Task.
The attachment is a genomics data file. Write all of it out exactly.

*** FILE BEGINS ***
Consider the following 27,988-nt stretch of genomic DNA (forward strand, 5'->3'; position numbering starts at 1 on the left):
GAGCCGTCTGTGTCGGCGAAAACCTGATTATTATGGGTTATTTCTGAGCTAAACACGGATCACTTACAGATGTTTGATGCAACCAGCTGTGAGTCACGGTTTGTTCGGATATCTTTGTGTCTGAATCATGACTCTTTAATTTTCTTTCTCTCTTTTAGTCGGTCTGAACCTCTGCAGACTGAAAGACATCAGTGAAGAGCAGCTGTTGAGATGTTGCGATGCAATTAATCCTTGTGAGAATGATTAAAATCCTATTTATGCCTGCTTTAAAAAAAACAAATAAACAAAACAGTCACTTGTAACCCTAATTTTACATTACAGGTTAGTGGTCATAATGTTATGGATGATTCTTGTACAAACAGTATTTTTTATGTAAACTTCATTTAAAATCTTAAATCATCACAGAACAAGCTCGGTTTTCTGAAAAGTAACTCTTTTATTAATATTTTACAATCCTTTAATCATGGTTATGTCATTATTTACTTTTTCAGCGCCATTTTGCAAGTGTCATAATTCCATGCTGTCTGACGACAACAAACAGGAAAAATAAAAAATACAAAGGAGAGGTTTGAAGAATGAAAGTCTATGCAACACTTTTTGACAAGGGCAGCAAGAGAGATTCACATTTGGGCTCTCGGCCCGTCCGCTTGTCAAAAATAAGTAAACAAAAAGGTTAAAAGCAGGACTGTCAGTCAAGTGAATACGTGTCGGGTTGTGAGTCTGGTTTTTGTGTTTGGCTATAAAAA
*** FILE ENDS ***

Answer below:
Consider the following 27,988-nt stretch of genomic DNA (forward strand, 5'->3'; position numbering starts at 1 on the left):
GAGCCGTCTGTGTCGGCGAAAACCTGATTATTATGGGTTATTTCTGAGCTAAACACGGATCACTTACAGATGTTTGATGCAACCAGCTGTGAGTCACGGTTTGTTCGGATATCTTTGTGTCTGAATCATGACTCTTTAATTTTCTTTCTCTCTTTTAGTCGGTCTGAACCTCTGCAGACTGAAAGACATCAGTGAAGAGCAGCTGTTGAGATGTTGCGATGCAATTAATCCTTGTGAGAATGATTAAAATCCTATTTATGCCTGCTTTAAAAAAAACAAATAAACAAAACAGTCACTTGTAACCCTAATTTTACATTACAGGTTAGTGGTCATAATGTTATGGATGATTCTTGTACAAACAGTATTTTTTATGTAAACTTCATTTAAAATCTTAAATCATCACAGAACAAGCTCGGTTTTCTGAAAAGTAACTCTTTTATTAATATTTTACAATCCTTTAATCATGGTTATGTCATTATTTACTTTTTCAGCGCCATTTTGCAAGTGTCATAATTCCATGCTGTCTGACGACAACAAACAGGAAAAATAAAAAATACAAAGGAGAGGTTTGAAGAATGAAAGTCTATGCAACACTTTTTGACAAGGGCAGCAAGAGAGATTCACATTTGGGCTCTCGGCCCGTCCGCTTGTCAAAAATAAGTAAACAAAAAGGTTAAAAGCAGGACTGTCAGTCAAGTGAATACGTGTCGGGTTGTGAGTCTGGTTTTTGTGTTTGGCTATAAAAA